This morning I drove up to the nursing home to get some clothes to dress mum in for her funeral. One of the nurses there brought down one of the care staff who normally showered and dressed mum in the mornings to select some things, including underwear, a pair of pants, a shirt, a jumper and a pair of shoes. I put them into a plastic bag I had brought along for the purpose and collected mum's suitcase - which was actually my suitcase which I had used for moving her down to Sydney - and her purse from her handbag. Then I took everything out to the car.

I drove south along the motorway to North Ryde where the undertaker's office and chapel is located. (This is where I had got lost on Saturday looking for the cafe.) I gave the staffer there the bag full of photos - including a thumb drive with some scans I had made years earlier, two or three loose prints, and a framed reproduction of a black and white photo mum had had - and explained that the person I have met on Saturday had asked me to bring them in. I also gave her the bag of clothes for dressing mum.

When I was finished at the undertaker's I drove home and then went to see my psychiatrist - we have an appointment every two weeks - who listened to me complain about things for an hour. It's always a relief to talk to him, it seems to do me good. After that was finished I dropped into a nearby restaurant to have a bowl of noodles for lunch, then I went home and lay down for an hour.

The undertaker sent me an image showing what the newspaper ad for mum will look like. So far I have had about nine responses from people who want to come to the funeral, and there might be a few more as a result of the newspaper ad. Everyone has been so kind since mum died, I have had a series of big hugs from people I have met, including lovely ones from staff in the nursing home. I don't know why I worry, but I do, so there you go.

The image that accompanies this blogpost shows a detail from a rug mum knitted some years back while still in Maroochydore. Of late she would not have been able to do work with this much detail. It is made up of a series of "tracks" of native animals with embroidered captions ("croc xing", "brumby xing") making up a patchwork quilt that is very special, and I have someone in mind who might like to receive it. I'll take the quilt up to the dry cleaners when I get some free time.

Saturday 2 July 2016

The day after mum died

I bought a democracy egg and bacon roll this morning at the polling station after voting. The queue for the voting booth even at 8.05am stretched round one corner and almost to the next. It's a busy booth, as you can guess. But I also was busy because mum died last night.

Last night I had just returned from having dinner and was in the apartment at around 6.30pm when the nursing home called. The voice on the other end was hesitant and reluctant so I knew what she was going to say before she said it but nevertheless the sobs gushed out as I answered and told them that I would not come out then but would instead visit the nursing home in the morning.

I went online and contacted my daughter and talked to her on Skype for a little while. Not long. But enough to get through that stage of grief when all you can do is sob breathlessly and helplessly from the pain. She tolerated my emotionalism stoically and I could see her lip quivering in response. It was exactly what I needed. Then I got down to making more calls to tell family members and I also made a quick Facebook post that generated a big reaction from friends and family on social media - more than I expected, and I was very humbled by the goodwill out there in the community. People had been reading my blogposts and so they were aware of what has been happening with mum.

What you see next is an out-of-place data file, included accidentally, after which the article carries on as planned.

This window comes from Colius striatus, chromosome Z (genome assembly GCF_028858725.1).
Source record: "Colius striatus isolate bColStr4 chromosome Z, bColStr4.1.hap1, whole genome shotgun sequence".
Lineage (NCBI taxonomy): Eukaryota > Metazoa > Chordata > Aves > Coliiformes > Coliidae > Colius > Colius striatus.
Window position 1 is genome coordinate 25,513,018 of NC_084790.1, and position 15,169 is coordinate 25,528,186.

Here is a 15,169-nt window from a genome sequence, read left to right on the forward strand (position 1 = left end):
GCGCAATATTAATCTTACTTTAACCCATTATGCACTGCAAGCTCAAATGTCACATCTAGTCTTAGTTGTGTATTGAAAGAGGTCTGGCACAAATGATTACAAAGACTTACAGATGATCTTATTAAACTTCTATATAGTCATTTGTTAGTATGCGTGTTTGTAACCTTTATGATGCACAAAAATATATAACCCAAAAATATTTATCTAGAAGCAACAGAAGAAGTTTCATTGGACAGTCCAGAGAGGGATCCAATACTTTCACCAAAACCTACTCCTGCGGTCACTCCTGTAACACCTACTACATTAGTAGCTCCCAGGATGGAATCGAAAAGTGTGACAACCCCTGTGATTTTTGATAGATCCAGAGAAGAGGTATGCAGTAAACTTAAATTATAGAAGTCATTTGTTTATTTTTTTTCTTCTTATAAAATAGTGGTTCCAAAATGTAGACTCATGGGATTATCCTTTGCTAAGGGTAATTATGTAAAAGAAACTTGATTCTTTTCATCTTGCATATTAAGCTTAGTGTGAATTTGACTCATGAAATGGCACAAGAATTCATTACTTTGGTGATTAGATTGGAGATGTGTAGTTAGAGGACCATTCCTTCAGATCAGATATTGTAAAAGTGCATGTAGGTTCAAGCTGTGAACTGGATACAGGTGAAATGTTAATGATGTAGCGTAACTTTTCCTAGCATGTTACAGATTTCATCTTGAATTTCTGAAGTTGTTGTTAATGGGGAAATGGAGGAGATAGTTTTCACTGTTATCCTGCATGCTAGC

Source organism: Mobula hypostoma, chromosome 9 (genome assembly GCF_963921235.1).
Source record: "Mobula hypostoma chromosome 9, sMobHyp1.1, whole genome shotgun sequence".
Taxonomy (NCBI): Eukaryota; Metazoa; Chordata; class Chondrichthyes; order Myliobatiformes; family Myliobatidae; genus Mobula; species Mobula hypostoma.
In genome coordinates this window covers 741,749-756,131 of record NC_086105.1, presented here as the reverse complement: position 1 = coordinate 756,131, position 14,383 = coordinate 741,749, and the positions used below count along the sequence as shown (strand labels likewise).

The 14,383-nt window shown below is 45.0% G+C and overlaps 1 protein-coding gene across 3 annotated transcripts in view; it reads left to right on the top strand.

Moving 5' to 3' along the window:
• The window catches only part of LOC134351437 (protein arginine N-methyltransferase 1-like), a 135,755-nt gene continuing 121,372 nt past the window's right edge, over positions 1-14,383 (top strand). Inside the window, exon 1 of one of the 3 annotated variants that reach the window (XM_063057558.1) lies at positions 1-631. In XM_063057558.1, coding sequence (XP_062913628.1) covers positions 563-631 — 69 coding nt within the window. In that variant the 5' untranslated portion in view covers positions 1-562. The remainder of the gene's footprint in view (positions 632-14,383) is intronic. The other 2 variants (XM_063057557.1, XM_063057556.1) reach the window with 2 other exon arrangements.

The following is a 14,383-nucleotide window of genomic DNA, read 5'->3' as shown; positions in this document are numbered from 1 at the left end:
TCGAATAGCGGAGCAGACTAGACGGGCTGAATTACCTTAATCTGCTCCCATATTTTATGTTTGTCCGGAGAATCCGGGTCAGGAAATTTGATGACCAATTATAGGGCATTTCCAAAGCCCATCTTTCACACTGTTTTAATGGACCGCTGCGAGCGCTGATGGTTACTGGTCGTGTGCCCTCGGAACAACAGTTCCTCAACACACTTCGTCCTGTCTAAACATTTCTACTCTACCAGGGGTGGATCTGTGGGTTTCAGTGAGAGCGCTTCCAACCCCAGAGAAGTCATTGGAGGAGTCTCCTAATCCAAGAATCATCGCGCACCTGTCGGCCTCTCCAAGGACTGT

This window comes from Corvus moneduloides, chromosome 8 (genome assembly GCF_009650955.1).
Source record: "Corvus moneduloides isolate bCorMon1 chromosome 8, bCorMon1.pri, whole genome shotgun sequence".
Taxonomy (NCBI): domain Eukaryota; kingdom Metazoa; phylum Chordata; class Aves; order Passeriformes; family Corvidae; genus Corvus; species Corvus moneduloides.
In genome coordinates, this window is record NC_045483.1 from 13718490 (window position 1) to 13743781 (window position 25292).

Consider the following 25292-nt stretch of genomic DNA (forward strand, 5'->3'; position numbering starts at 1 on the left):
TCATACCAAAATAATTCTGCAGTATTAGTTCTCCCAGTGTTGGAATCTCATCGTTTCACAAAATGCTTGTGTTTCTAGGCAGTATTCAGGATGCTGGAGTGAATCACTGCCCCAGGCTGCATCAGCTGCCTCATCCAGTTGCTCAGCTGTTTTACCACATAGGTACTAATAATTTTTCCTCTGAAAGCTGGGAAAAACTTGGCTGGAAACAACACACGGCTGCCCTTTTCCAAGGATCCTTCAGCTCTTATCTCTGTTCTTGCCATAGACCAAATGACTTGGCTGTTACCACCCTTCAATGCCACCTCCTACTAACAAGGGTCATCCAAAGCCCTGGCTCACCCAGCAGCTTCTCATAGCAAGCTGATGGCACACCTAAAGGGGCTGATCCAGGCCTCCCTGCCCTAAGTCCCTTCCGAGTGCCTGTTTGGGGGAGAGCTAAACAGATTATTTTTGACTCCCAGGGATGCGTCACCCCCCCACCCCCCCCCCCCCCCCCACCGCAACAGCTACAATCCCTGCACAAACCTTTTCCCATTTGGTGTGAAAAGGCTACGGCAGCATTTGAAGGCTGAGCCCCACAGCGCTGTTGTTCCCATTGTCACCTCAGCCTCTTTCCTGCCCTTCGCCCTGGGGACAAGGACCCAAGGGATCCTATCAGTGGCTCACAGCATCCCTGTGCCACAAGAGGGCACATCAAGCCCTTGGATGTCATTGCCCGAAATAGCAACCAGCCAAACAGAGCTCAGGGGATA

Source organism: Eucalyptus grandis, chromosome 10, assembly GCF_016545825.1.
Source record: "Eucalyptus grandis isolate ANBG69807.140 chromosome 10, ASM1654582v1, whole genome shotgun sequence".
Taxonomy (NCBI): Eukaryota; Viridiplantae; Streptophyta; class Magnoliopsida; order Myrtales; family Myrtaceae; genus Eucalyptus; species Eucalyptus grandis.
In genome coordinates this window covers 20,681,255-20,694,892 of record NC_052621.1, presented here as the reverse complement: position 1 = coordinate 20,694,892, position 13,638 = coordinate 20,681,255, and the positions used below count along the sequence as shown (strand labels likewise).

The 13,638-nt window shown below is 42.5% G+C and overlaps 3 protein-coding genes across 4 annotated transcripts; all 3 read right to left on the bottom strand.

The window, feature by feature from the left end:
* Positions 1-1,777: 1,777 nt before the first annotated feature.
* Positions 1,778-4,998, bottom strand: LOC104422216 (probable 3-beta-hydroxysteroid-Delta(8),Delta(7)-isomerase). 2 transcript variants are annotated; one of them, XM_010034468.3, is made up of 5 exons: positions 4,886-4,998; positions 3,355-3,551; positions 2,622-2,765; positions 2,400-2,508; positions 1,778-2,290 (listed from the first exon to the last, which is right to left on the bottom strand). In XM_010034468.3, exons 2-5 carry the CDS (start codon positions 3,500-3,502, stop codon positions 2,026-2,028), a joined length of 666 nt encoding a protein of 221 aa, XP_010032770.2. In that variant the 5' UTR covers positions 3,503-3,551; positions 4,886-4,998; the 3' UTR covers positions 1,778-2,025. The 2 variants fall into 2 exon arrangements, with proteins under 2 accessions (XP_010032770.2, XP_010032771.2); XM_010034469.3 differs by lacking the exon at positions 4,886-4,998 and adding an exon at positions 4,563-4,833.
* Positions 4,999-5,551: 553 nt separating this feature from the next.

Later in the evening I watched some mediocre British crime dramas and then went to bed where I hardly slept until early this morning, and even then it was fitfully. After getting up in the morning and voting I drove up to the nursing home and called my brother on the iPad that had been left there. I told him about all the things that have to be dealt with - from the Will to the death certificate and the funeral arrangements - and we talked a bit about the pictures that mum had in her room, which we will now deploy elsewhere.

I carried photos and paintings down to the car parked in the garage - a local soccer comp that was on in the park meant street parking was scarce when I had arrived at the nursing home - and drove to the appointment I had made at the undertaker's in North Ryde. There I parked and walked off in search of a cafe but the path just took me to a caravan park. I asked for directions and they pointed me back down the road, so I trudged back along between the forest on one side and the cemetary on the other, until I returned to my car. Then I drove up into the cemetary driveway and found the cafe, where I ordered a sausage roll and a small flat white.

Later when I had finished eating I met with the representative of the undertaker's and we went through the seemingly endless series of questions you have to answer to bury someone. There are forms to fill out and sign, some of which have to be sent off to government offices, so it's all very detailed. I could hardly imagine going through all this alone so I was glad to have the undertaker to lead me by the hand. As they say, it is a stressful time in anyone's life.

I finished up, got in the car and found the tunnel back to the city, then drove down the motorway until I arrived at home, unloaded the car and lay down to rest. I didn't sleep again. My mind is rushing with so many thoughts and worries, and now I hope that a few people will come along to the funeral which will be held at Gregory & Carr's, 14 Delhi Road (cnr Plassey Road), North Ryde on Monday 11 July at 11.30am. Just drive through the black gates on Plassey Road, there's parking inside. Drop me a line if you want to come along, as I need to get the numbers right for catering purposes.